Food & Drink: Warm up with this…The Kommunity Kitchen

A free hot meal delivery service with a twist has opened thanks to a businessman with ambitions for it to go national writes Tess Colley.

Michael Woolsey, 39, pictured, born and raised in Merton, is normally found running family-owned company The Wimbledon Print Company.

But he put himself on furlough after the lockdown was announced, and decided he wanted to do something to help those made most vulnerable by lockdown: the elderly, families living on the poverty line, and the homeless.

He came up with the idea of Kommunity Kitchen – making use of idle kitchens across the country.

If they could be opened by a volunteer workforce, hot, healthy meals could be delivered to those in need.

Michael said: “There’s a whole plethora of community halls, church halls, sports pavilions, all these sorts of places with kitchens which are closed. So we thought, there’s a whole untapped array of potential locations across the UK.”

The first kitchen was opened in Wimbledon Park Hall two weeks ago, and Michael’s team are in the process of expanding through Merton.

Kommunity Kitchen will also supply hot meals to the SPEAR hostel in Colliers Wood, which provides accommodation and support services to homeless men, women and young people.

Michael has been inundated with applications to help – and he already has 60 volunteers registered.

He has found 15,000 potential locations for new kitchens to be set up.

He said: “My intention is to jump through all the hoops, learn what you need to do to start one.

“We’ll aim to cover Merton because it’s my local borough, but then I want to open up what we’ve learnt and give other people the tools to be able to open their own kitchens in their areas.”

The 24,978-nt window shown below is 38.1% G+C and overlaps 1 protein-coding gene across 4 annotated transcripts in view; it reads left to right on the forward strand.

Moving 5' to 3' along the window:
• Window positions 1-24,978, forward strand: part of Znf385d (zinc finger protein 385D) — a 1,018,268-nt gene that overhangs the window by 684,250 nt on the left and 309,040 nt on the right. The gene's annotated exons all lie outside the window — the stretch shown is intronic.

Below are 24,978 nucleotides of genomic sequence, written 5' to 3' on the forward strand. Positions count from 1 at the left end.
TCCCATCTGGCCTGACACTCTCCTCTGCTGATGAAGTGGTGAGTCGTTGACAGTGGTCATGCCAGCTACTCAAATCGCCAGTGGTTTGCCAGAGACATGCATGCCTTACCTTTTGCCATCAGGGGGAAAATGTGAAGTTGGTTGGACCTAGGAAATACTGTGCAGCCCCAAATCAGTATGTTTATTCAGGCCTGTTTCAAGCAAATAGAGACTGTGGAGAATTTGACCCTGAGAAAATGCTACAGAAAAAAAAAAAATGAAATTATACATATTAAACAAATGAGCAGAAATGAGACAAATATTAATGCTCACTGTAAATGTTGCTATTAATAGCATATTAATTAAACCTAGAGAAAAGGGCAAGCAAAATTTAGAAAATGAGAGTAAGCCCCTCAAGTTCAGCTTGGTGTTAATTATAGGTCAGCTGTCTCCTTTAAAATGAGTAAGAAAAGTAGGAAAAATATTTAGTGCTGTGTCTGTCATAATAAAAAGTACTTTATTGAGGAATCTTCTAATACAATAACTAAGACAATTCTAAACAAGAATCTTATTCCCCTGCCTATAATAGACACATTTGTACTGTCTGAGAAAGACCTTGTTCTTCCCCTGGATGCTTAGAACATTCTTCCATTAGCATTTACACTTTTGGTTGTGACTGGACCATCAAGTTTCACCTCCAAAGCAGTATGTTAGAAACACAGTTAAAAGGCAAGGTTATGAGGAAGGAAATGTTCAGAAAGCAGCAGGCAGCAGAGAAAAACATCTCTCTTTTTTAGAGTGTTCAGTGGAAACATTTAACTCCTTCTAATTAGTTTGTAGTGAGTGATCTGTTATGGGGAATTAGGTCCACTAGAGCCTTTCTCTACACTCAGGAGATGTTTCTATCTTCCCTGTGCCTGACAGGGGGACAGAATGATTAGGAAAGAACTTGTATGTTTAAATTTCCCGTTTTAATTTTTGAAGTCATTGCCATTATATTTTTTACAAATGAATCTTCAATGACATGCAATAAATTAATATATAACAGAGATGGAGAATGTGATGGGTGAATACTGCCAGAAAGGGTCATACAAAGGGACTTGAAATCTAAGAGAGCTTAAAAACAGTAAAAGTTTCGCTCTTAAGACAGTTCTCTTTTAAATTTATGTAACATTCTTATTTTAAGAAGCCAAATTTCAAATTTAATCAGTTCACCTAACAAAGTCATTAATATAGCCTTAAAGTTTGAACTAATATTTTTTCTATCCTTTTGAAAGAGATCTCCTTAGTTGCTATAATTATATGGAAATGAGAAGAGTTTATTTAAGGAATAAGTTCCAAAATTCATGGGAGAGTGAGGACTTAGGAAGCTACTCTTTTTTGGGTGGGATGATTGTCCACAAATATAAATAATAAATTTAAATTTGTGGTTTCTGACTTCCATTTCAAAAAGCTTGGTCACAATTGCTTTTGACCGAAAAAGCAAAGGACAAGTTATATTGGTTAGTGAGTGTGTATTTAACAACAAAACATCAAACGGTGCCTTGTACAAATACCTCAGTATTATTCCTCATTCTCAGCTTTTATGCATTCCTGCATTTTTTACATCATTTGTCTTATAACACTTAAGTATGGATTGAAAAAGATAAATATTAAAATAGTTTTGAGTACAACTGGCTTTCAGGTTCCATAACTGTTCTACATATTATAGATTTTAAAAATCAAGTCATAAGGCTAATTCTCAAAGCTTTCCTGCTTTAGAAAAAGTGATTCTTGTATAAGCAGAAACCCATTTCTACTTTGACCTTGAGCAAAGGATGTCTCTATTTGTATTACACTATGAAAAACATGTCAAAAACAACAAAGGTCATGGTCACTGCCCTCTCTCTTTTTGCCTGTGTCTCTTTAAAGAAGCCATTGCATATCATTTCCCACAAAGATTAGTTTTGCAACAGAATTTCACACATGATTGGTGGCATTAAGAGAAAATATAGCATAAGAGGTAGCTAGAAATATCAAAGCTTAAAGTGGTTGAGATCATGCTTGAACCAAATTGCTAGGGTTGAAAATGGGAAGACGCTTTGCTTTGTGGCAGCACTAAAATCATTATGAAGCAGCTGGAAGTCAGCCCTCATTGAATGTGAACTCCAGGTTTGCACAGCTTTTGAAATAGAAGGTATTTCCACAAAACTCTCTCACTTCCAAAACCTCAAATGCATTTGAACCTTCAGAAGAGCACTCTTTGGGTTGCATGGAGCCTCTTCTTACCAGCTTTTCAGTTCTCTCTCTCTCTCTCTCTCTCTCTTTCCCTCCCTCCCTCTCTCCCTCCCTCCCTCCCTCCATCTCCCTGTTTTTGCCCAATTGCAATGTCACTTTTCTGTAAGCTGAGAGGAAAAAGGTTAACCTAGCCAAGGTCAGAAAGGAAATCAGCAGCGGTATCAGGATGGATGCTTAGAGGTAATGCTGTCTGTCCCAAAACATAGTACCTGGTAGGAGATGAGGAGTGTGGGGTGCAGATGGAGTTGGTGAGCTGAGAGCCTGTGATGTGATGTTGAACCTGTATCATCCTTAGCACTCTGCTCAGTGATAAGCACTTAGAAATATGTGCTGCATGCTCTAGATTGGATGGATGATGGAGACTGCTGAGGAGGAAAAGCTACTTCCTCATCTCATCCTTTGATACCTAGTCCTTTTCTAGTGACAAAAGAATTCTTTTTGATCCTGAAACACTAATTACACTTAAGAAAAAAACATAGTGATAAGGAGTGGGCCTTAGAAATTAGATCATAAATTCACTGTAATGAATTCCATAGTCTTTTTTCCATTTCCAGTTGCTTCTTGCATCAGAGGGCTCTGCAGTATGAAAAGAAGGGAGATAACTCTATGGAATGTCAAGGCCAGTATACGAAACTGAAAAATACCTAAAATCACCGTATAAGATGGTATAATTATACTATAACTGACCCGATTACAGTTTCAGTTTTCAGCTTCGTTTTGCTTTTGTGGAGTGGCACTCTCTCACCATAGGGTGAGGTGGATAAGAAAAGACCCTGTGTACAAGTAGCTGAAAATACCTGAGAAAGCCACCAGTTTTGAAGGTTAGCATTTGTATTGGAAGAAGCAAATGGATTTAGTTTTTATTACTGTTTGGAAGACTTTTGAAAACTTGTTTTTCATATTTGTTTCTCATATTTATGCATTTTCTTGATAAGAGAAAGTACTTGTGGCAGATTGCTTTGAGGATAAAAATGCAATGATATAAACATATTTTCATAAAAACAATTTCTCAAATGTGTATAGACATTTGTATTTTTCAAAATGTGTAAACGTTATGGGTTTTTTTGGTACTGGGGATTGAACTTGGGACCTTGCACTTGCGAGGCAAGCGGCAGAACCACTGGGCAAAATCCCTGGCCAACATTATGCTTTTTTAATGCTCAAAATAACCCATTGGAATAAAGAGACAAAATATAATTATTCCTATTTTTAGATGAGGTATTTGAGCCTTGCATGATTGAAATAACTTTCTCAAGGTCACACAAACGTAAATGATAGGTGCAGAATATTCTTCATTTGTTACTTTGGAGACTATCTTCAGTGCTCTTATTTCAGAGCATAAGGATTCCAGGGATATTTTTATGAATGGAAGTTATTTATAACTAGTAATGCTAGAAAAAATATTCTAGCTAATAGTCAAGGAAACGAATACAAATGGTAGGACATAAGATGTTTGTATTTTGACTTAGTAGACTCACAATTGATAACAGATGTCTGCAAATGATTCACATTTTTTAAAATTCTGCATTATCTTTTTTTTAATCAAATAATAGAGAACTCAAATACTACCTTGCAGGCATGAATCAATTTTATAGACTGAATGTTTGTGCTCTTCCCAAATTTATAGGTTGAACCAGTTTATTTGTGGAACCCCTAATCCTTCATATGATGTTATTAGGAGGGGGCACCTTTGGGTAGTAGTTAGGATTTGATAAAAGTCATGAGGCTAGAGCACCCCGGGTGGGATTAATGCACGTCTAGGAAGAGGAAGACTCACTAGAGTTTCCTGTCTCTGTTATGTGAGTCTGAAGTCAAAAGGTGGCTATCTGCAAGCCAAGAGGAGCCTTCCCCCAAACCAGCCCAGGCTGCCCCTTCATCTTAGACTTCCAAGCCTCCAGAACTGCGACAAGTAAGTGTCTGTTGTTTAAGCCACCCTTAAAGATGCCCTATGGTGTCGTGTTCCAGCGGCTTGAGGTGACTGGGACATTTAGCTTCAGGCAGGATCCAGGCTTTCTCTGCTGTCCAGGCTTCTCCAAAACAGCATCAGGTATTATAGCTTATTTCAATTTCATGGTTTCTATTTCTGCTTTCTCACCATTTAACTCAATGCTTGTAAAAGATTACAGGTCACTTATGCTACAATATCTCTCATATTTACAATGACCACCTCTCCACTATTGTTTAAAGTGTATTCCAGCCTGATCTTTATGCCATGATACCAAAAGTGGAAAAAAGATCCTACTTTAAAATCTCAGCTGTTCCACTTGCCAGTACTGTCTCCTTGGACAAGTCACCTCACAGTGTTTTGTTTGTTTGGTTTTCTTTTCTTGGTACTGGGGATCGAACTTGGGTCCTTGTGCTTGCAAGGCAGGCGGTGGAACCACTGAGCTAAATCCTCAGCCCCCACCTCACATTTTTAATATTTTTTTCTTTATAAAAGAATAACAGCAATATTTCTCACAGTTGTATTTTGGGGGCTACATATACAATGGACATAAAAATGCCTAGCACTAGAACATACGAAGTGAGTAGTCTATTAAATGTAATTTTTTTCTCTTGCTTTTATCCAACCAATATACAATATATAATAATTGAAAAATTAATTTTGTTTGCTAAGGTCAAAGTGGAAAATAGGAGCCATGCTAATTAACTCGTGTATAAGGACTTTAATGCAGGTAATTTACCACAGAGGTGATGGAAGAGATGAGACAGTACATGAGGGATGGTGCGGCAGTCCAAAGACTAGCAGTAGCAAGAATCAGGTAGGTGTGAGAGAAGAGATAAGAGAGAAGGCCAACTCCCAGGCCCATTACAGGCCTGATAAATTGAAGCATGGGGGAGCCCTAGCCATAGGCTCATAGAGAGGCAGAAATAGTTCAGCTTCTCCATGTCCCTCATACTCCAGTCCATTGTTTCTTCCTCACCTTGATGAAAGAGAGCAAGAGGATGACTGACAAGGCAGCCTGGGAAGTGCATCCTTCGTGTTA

He is currently in the process of completing the ‘how-to’ guide which would allow others to set up Kommunity Kitchens in at least 24 hours.

Once ready anyone will be able to download it and find all they need to know about finding locations, recruiting volunteers, sourcing and cooking food, and getting word out about the service.

Most food orders have come from the elderly, families with children who were previously reliant on free school meals, and disabled members of the community.

Recent meals that have been delivered include a black bean feijoada, a popular Brazilian dish with black beans and peppers, and chilli chicken, an Indochinese dish.

Michael knew nothing about catering until six weeks ago and he has learnt a lot from doing it. He said: “It’s just a case of talking to lots of different people. There’s a huge bank of knowledge that can be tapped into at the moment. It’s like there’s a brain bank out there which can really be put to use.

“There is going to be a large number of people who are still self-isolating, which will fly under the radar a bit, and there is likely to be an increased demand for food in general as there will be an increase in food poverty.

“We’re still learning about where the need is. By the end of the crisis we’ll have a much better idea of where we can best serve that need.”

The flagship kitchen in Wimbledon Park Hall will not be able to be used once the hall reopens. But Michael has been talking to Merton’s Chamber of Commerce and is confident that he and his volunteers will find new venues to keep the service open.

One volunteer, Dania Schmitz, 40, from Colliers Wood, is working with organisations to reach the people who need meals, as well as finding new kitchen locations.

She said: “Food is such a basic necessity in life.

Kommunity Kitchen married really well with the kind of charity I was trying to find.

“We need to look after the vulnerable, we need to have a better net to catch people who are falling through.”

Meals can be ordered at




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